The Hate U Give – Angie Thomas

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TITLE: The Hate U Give

AUTHOR: Angie Thomas

PUBLISHED: Feb 28 2017; Balzer + Bray

GENRE: Contemporary

AGE RANGE: YA

SYNOPSIS: Sixteen-year-old Starr Carter moves between two worlds: the poor neighborhood where she lives and the fancy suburban prep school she attends. The uneasy balance between these worlds is shattered when Starr witnesses the fatal shooting of her childhood best friend Khalil at the hands of a police officer. Khalil was unarmed.

Soon afterward, his death is a national headline. Some are calling him a thug, maybe even a drug dealer and a gangbanger. Protesters are taking to the streets in Khalil’s name. Some cops and the local drug lord try to intimidate Starr and her family. What everyone wants to know is: what really went down that night? And the only person alive who can answer that is Starr.

But what Starr does or does not say could upend her community. It could also endanger her life.

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“The Hate U—the letter U—Give Little Infants Fucks Everybody. T-H-U-G L-I-F-E.”

thugsm

I feel like I should have typed up a review for this book the moment I put it down. I feel like I should have torn through this story the moment my pre-order arrived, instead of setting it on a shelf to look pretty. I feel like I should have plugged this book through all of 2017, encouraged everyone I met to read it – Goodreads friends, twitter followers, strangers in the street. But I didn’t do any of those things. I let it sit, and I read it slow, and I waited a month to review it, because I was scared of the heartbreak I knew these 464 pages would offer me.

Is this story heartbreaking? Yes. As a white woman living in America, in the south, knowing that my privileges (and even things that I have done and said in my past) hurt innocent people of color every day, this book was one of the most devastating I have ever read. It was almost one of the most important books I have ever read.

“Brave doesn’t mean you’re not scared. It means you go on even though you’re scared.”

→ Starr Carter ←
Starr, the teen girl telling the story, is one of the most lovable characters I have ever read in YA contemporary. Her narrative feels so genuine that, when she laughs, you laugh; when she cries, you cry. When she rages, you’re there, too. I adored her authenticity, from her slang to her geeky references and love for Harry Potter, from her obsession with sneakers to her terror of being outed as “a girl from the ghetto” to her ritzy, white classmates. The fears that come with her being a black teen in America are portrayed in a way that made me take everything I thought I knew about white privilege, and shove it over to the corner to make room for aaaaall the new wisdom Angie Thomas was offering.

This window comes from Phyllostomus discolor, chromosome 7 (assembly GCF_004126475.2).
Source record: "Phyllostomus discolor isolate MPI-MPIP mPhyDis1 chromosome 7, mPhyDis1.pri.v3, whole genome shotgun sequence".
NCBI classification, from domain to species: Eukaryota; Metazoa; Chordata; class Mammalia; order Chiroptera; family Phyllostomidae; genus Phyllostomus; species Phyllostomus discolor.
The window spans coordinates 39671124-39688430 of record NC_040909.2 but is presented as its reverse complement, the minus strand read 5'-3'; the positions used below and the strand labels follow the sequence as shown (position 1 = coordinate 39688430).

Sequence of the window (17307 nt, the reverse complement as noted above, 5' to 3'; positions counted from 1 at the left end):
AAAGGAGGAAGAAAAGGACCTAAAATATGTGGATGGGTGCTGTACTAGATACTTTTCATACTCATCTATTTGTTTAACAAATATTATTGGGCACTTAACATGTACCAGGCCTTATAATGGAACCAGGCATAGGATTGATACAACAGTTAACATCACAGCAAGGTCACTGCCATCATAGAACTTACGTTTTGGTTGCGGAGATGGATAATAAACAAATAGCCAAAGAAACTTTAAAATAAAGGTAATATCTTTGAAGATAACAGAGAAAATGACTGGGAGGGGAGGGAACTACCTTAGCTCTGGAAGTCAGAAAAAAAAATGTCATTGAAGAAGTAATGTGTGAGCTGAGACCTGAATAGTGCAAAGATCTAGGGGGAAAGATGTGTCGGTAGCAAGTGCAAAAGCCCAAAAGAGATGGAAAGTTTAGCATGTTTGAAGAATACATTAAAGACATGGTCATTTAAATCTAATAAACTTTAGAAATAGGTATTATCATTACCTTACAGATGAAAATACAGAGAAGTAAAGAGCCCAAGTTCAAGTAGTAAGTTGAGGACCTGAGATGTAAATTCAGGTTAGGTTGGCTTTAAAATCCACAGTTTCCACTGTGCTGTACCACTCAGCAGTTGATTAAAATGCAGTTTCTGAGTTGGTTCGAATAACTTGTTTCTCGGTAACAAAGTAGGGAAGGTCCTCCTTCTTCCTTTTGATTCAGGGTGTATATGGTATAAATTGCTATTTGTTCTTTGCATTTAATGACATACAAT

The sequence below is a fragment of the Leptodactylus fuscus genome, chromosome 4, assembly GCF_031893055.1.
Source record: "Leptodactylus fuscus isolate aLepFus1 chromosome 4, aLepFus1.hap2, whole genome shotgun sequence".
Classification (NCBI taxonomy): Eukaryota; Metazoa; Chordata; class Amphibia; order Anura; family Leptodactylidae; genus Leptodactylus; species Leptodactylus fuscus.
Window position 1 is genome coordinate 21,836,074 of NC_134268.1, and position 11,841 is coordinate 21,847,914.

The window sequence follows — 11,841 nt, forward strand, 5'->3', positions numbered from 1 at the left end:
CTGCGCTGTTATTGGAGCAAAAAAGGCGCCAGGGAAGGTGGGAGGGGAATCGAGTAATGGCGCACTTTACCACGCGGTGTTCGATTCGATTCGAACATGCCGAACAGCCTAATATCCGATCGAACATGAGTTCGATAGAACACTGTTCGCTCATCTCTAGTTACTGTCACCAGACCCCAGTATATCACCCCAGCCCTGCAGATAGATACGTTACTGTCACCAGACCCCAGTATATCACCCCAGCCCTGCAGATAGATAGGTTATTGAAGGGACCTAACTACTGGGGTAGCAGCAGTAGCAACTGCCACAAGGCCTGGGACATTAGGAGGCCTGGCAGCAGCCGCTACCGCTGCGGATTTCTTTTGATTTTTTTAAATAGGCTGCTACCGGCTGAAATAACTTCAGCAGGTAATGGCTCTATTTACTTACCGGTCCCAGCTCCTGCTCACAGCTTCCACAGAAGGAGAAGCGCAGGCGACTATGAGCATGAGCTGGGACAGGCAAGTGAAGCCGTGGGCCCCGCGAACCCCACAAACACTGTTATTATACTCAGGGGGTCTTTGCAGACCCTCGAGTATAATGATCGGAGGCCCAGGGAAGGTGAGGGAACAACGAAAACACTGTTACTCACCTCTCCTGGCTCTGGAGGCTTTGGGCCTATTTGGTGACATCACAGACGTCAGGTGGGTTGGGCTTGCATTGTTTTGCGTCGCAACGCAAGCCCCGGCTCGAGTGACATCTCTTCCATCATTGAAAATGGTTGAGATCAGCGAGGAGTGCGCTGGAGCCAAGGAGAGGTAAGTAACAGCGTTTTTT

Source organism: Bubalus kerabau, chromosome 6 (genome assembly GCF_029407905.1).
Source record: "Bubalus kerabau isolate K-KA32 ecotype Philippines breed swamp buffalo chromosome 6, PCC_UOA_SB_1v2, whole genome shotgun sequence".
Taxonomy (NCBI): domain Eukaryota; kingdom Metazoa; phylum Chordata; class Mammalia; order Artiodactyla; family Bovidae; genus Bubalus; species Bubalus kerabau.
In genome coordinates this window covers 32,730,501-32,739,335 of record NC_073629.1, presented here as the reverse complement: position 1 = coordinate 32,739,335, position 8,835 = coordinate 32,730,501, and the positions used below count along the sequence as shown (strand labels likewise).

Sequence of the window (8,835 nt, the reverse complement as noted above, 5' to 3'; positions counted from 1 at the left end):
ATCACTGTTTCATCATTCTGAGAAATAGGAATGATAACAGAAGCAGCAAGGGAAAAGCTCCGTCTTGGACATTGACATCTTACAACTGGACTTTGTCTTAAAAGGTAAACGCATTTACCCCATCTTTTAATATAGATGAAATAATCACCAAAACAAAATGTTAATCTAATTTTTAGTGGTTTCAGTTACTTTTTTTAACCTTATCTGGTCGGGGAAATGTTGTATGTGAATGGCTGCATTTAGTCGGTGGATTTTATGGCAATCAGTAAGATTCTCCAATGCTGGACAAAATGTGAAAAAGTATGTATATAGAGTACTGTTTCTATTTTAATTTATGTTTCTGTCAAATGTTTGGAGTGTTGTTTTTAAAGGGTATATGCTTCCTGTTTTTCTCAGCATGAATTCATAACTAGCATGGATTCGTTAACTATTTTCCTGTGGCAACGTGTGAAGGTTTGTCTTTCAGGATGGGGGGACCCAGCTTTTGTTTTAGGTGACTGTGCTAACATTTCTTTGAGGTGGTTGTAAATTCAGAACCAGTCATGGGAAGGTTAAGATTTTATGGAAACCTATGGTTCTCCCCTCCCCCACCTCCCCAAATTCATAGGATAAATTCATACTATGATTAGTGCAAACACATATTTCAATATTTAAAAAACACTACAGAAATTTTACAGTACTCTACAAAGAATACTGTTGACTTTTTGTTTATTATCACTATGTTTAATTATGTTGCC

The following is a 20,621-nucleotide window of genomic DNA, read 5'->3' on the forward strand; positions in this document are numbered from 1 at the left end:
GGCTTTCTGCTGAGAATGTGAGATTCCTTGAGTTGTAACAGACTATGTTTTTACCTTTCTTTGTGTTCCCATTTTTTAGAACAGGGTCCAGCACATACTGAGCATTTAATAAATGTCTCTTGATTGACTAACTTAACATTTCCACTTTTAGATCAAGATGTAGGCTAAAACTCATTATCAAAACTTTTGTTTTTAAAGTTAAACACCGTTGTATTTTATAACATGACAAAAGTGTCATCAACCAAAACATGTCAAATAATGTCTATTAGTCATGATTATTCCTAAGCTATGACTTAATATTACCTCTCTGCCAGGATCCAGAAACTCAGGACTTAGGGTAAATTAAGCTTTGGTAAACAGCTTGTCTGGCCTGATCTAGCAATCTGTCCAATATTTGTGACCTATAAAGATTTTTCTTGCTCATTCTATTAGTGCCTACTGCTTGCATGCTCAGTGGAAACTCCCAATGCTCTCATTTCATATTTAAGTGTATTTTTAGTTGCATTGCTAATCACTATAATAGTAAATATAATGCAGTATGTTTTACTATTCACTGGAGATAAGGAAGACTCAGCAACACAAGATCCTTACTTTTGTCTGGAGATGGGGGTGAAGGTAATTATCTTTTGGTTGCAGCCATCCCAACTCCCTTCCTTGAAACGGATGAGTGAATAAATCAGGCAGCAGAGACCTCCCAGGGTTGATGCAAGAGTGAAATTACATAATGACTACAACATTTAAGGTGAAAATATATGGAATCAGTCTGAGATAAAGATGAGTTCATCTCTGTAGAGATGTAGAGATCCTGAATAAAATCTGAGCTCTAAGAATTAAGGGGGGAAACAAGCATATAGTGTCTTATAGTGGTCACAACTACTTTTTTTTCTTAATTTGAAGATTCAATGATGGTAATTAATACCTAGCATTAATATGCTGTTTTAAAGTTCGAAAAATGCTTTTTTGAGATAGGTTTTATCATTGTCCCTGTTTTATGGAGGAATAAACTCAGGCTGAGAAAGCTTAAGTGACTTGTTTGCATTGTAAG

Even in the lighter moments, though, Starr is incredible: she loves her family beyond measure, and her jokes with them are hilarious. The way she views her parents and their love for one another, as well as the immense respect and fondness she holds for them, was such a breath of fresh air in a genre that tends to be saturated with estranged familial relationships. I could read hundreds of pages of simple banter and sarcasm between Starr and her family.

“Funny how it works with white kids though. It’s dope to be black until it’s hard to be black.”

Something that I didn’t really expect to see, but loved, was Starr’s constant internal conflicts regarding how she should act at school. She struggles tremendously with the fear that, if she shows anger, or slips up and uses the “wrong” slang, or even mentions her hometown, her classmates will immediately label her as “a ghetto black girl” and treat her poorly. This was incredibly eye-opening for me; I’d thought about the fact before that many people of color feel that they have to “act white” around white people to be taken seriously, but I had never really let it sink in, nor had I looked at myself and wondered if I have made my own loved ones feel inadequate or like they have to play a charade. It broke my heart.

“That’s the hate they’re giving us, baby, a system designed against us. That’s Thug Life.”

→ Maverick Carter ←